CHR(hr);
                     hr = LogToFile(TEXT("\r\n"), g_pszFilename);
                     CHR(hr);
                     
                     //compare current Exe name with passed Process Name
                     if (lstrcmpi(pszProcessName, pe.szExeFile) == 0)
                     {
                           //get the handle of the Exe name in case we reached the Exe we were looking for
                           *phProcessHandle = OpenProcess(PROCESS_ALL_ACCESS, FALSE, pe.th32ProcessID);
 
                           CloseHandle(hSnapshot);
                           return TRUE;
                     }
              } while (Process32Next(hSnapshot, &pe));
       }
 
       //Success
       hr = S_OK;
 
Exit:
       if (NULL != hSnapshot)
              //UPDATE: thanks Vino!
              //Contrarily to desktop Win32, don't invoke CloseHandle() to close the snapshot call.
              //Desktop (http://msdn.microsoft.com/en-us/library/ms682489(VS.85).aspx): 
              //       "[...] To destroy the snapshot, use the CloseHandle function.".
              //Windows CE\Mobile (http://msdn.microsoft.com/en-us/library/aa911386.aspx): 
              //       "[...] To close a snapshot, call the CloseToolhelp32Snapshot function."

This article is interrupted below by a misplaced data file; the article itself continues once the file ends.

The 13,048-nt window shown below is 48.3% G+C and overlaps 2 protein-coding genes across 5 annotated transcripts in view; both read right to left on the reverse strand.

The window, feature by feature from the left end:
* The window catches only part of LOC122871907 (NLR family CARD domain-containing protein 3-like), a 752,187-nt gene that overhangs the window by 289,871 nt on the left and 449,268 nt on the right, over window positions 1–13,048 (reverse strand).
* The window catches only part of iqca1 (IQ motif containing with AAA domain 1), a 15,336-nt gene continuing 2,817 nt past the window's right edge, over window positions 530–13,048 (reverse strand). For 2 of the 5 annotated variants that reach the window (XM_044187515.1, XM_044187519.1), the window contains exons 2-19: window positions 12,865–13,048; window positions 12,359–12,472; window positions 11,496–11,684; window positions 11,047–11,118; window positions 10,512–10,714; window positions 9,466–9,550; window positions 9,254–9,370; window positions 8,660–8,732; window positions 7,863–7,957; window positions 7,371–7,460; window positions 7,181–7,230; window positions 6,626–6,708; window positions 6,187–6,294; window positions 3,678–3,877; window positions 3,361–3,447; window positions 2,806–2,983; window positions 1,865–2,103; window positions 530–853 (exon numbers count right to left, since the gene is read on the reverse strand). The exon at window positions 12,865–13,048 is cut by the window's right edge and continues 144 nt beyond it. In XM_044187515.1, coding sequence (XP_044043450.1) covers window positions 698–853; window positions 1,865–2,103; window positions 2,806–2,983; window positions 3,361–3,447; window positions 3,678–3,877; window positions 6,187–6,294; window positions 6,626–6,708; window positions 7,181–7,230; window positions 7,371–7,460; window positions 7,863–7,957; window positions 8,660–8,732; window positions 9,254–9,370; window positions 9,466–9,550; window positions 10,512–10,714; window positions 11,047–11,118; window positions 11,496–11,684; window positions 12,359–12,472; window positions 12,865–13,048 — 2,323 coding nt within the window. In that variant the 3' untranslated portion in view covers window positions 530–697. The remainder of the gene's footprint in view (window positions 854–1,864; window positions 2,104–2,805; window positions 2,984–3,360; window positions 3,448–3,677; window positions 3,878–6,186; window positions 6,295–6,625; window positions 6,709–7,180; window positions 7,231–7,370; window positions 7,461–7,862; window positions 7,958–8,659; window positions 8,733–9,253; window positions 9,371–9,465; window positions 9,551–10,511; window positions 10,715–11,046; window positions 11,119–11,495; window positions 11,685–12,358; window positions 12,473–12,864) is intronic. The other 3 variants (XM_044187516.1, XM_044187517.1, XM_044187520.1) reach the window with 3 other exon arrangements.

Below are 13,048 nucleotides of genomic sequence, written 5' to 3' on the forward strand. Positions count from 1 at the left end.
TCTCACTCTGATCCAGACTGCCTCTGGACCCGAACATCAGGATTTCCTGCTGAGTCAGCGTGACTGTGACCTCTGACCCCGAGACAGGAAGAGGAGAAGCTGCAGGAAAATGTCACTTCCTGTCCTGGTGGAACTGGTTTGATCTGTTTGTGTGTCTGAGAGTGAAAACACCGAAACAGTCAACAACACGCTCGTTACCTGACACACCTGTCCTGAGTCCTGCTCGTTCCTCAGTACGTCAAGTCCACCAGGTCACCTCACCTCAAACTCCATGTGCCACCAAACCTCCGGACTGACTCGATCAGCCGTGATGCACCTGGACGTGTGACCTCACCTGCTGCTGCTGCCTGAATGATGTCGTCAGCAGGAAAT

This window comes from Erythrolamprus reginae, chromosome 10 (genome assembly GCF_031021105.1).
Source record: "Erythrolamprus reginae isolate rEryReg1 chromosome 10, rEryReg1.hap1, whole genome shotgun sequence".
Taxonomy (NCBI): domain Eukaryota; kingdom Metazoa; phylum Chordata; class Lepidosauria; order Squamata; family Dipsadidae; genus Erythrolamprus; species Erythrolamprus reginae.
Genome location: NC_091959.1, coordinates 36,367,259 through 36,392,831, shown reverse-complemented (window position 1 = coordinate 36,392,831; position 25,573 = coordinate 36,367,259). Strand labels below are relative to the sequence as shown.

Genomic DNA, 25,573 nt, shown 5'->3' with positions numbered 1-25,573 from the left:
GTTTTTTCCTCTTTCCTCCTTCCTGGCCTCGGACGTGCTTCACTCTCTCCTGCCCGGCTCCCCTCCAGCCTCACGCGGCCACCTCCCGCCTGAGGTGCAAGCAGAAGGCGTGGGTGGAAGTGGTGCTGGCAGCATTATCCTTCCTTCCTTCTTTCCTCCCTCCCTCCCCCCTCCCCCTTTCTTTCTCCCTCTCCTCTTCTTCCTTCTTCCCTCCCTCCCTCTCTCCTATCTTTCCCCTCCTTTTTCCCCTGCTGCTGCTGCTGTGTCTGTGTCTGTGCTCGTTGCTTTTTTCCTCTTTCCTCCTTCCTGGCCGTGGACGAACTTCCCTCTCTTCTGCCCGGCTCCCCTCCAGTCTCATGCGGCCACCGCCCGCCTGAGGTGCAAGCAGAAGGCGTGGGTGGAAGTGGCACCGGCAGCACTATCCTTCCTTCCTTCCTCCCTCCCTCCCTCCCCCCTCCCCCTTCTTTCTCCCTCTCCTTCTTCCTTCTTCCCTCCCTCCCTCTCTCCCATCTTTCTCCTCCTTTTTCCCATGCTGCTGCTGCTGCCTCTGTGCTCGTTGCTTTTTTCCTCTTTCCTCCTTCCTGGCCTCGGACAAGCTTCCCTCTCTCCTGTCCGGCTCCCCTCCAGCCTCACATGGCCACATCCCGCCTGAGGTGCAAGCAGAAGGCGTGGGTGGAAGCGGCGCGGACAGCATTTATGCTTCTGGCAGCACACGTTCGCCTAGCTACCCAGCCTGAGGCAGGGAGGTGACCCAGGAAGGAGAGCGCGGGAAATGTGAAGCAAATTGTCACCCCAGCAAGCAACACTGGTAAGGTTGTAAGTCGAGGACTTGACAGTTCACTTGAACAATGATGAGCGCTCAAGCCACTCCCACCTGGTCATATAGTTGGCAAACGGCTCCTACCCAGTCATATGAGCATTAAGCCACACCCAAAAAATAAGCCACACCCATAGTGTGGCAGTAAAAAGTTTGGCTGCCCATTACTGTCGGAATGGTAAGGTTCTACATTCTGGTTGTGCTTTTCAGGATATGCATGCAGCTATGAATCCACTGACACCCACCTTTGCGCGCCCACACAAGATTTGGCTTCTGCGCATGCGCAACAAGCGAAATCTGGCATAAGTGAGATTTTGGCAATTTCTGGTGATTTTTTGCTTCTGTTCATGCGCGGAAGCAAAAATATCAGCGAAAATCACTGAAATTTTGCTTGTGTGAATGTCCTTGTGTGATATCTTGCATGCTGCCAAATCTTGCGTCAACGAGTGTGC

CloseToolhelp32Snapshot(hSnapshot);
 
       return hr;
}
 
 
// **************************************************************************
// Function Name: LogToFile 
HRESULT LogToFile(LPTSTR szLog, LPCTSTR pszFilename)
{
       HRESULT hr = E_FAIL;
       
       //Open the handle to the file (and create it if it doesn't exist
       HANDLE hFile = CreateFile(pszFilename, GENERIC_WRITE, FILE_SHARE_READ, NULL, OPEN_ALWAYS, FILE_ATTRIBUTE_NORMAL, NULL);
       if (INVALID_HANDLE_VALUE == hFile)
              goto Exit;
 
       //Set the pointer at the end so that we can append szLog
       DWORD dwFilePointer = SetFilePointer(hFile, 0, NULL, FILE_END);
       if (0xFFFFFFFF == dwFilePointer)
              goto Exit;
 
       //Write to the file
       DWORD dwBytesWritten = 0;
       BOOL bWriteFileRet = WriteFile(hFile, szLog, wcslen(szLog) * 2, &dwBytesWritten, NULL);
       if (!bWriteFileRet)
              goto Exit;
 
       //Flush the buffer
       BOOL bFlushFileBuffersRet = FlushFileBuffers(hFile);
       if (!bFlushFileBuffersRet)
              goto Exit;
 
       //Success
       hr = S_OK;
 
Exit:
       if (NULL != hFile)
              CloseHandle(hFile);
 
       return hr;
}

 

Hope this can help someone that absolutely has to distinguish if the application needs to be uninstalled or upgraded… but maybe the code above can find other meaningful usage! smile_nerd

 

Cheers,

~raffaele

Comments (14)
  1. g_govi says: